New Reality Winner documentary highlights risk of losing anonymity when making media disclosures

by Laura Peterson, Senior Research Advisor

Published on April 05, 2021

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New Reality Winner documentary highlights risk of losing anonymity when making media disclosures

A new documentary about Reality Winner provides a stark reminder of the dangers that whistleblowers face. It also serves as a cautionary tale to future whistleblowers about the risk of sacrificing their anonymity when making disclosures to the media, even when the media doesn’t intentionally release their name.

The film by Sonia Kennebeck, titled United States vs. Reality Winner, examines how a gifted crypto-linguist for the National Security Agency (NSA) ended up serving the longest-ever sentence for espionage in U.S. history. Winner was a 25-year-old NSA contractor when she printed a top-secret report detailing Russian attempts to hack into U.S. election infrastructure in May 2017. Winner mailed it to The Intercept, the online news outlet that published NSA whistleblower Edward Snowden’s revelations about the agency’s global surveillance programs years earlier.

An Intercept reporter contacted the NSA to verify the report’s authenticity, not knowing the document contained microscopic identifiers of printing time and location. FBI investigators were able to trace the leak to Winner before the document was made public.

Winner was charged with one count of “unauthorized transmission of national defense information” under the Espionage Act, which makes it a felony to disclose potentially harmful national security information to anyone not authorized to receive it. The law, which carries a maximum sentence of ten years, was created during World War I and does not distinguish between foreign spying and whistleblowing.

The use of the law prompted criticism from whistleblower advocates for being excessively punitive and failing to acknowledge Winner’s public service motives. Winner was sentenced to five years in prison for unauthorized release of government information to the media, the longest sentence ever imposed in federal court for such charges.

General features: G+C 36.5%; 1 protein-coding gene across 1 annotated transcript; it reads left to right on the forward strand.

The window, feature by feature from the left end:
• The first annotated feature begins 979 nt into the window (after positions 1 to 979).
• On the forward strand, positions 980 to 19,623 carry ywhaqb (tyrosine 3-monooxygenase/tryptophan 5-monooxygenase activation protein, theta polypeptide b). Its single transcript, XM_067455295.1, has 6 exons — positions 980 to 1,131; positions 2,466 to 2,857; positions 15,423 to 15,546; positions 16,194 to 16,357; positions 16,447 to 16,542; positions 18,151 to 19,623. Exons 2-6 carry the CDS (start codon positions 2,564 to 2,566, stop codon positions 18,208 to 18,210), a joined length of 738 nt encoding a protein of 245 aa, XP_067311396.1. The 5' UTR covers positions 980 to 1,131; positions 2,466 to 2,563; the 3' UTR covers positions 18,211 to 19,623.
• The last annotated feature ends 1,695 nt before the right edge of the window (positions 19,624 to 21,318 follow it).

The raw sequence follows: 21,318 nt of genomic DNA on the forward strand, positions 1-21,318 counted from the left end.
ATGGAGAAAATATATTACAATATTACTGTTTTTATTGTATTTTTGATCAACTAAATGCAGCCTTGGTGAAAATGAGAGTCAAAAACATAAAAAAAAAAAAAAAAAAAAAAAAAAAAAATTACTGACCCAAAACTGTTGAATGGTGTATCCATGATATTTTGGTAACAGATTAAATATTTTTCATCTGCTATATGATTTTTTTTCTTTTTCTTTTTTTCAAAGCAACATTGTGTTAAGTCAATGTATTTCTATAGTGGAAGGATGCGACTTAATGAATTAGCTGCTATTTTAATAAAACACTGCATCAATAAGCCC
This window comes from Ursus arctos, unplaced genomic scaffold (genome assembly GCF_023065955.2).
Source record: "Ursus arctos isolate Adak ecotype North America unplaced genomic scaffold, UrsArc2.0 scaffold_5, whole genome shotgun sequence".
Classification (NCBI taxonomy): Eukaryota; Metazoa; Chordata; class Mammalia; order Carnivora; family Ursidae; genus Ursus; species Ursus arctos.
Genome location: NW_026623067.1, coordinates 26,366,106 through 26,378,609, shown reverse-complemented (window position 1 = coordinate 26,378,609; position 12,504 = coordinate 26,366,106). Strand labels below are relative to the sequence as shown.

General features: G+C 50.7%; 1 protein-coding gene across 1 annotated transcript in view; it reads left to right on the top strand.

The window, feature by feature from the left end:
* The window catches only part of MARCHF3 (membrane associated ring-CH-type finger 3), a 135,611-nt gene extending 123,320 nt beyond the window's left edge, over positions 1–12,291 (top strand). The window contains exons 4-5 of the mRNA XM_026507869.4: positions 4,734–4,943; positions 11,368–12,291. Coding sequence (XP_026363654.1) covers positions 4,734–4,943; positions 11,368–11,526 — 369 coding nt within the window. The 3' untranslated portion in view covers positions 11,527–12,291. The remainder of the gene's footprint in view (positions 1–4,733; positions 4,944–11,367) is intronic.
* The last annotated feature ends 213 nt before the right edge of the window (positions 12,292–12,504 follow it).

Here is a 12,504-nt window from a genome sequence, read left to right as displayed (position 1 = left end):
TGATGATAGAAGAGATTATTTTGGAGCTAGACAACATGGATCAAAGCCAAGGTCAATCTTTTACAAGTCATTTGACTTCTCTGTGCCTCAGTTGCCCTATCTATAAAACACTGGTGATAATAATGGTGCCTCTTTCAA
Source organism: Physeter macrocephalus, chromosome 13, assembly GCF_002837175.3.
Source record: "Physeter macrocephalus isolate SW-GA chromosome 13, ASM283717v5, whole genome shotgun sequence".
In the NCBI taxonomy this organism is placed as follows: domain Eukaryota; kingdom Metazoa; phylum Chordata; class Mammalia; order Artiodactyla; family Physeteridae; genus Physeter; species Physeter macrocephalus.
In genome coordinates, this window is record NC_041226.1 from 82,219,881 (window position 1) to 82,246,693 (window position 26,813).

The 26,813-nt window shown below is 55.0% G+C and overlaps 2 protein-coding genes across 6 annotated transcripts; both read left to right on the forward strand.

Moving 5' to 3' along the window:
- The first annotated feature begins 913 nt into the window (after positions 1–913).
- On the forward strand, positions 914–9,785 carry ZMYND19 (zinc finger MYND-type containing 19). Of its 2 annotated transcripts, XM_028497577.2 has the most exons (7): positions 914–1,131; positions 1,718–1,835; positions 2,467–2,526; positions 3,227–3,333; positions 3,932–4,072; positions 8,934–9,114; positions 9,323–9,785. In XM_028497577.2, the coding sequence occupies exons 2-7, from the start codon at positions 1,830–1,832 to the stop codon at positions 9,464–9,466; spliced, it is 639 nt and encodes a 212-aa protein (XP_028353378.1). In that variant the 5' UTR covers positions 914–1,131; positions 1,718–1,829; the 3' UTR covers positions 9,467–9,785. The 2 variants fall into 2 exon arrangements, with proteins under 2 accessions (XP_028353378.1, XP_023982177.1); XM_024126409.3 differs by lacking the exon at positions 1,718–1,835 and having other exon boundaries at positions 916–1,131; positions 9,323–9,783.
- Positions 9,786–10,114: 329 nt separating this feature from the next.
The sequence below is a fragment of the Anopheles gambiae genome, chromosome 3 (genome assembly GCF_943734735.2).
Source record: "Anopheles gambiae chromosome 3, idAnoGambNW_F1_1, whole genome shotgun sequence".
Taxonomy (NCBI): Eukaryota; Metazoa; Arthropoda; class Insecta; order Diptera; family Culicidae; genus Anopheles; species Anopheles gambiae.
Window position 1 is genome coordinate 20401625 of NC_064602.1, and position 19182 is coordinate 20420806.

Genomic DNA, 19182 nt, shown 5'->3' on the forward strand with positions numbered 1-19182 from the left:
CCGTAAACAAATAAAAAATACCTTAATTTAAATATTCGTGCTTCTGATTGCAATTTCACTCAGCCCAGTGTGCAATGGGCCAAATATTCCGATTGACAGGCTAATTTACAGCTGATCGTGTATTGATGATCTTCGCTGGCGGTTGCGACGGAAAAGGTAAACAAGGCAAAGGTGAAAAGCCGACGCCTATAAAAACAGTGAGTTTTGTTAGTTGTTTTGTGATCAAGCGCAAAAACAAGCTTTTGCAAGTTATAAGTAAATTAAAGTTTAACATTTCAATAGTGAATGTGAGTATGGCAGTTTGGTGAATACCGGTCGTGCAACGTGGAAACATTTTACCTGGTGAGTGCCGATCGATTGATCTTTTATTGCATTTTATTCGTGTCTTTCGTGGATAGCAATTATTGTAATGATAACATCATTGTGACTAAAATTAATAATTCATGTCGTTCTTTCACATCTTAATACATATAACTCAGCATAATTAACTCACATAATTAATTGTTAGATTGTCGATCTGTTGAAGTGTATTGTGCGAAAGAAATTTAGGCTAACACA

The Intercept may not have intentionally compromised Winner’s identity, but the case shows how easy it is to lose control of information once it enters the public sphere. Another recent example is the National Intelligence Agency employee who filed a whistleblower complaint with the Inspector General for the Intelligence Community in 2019 alleging that former President Donald Trump attempted to involve the Ukrainian president in U.S. election fraud.

The Inspector General verified the credibility of the whistleblower and released a redacted version of the complaint to the public. But the New York Times reported additional details about the whistleblower’s identity, such as the agency where he worked and his area of expertise, that many whistleblower advocates say unnecessarily jeopardized the whistleblower.

At times, media exposure can help whistleblowers elevate public concern about the problems they are exposing and stimulate official action. However, it’s critical that before going public with wrongdoing, whistleblowers first understand their legal rights. These rights can differ depending on where the whistleblower works, what type of information they are exposing, even where they live.

Releasing information without understanding these protections can undermine a whistleblower’s credibility, endanger their future legal outcomes, and even place them at personal risk. That’s why the National Whistleblower Center always counsels whistleblowers to first consult a qualified whistleblower attorney. Finding someone who understands the full range of laws available is crucial. We also offer guidance to journalists on how to work with whistleblowers.

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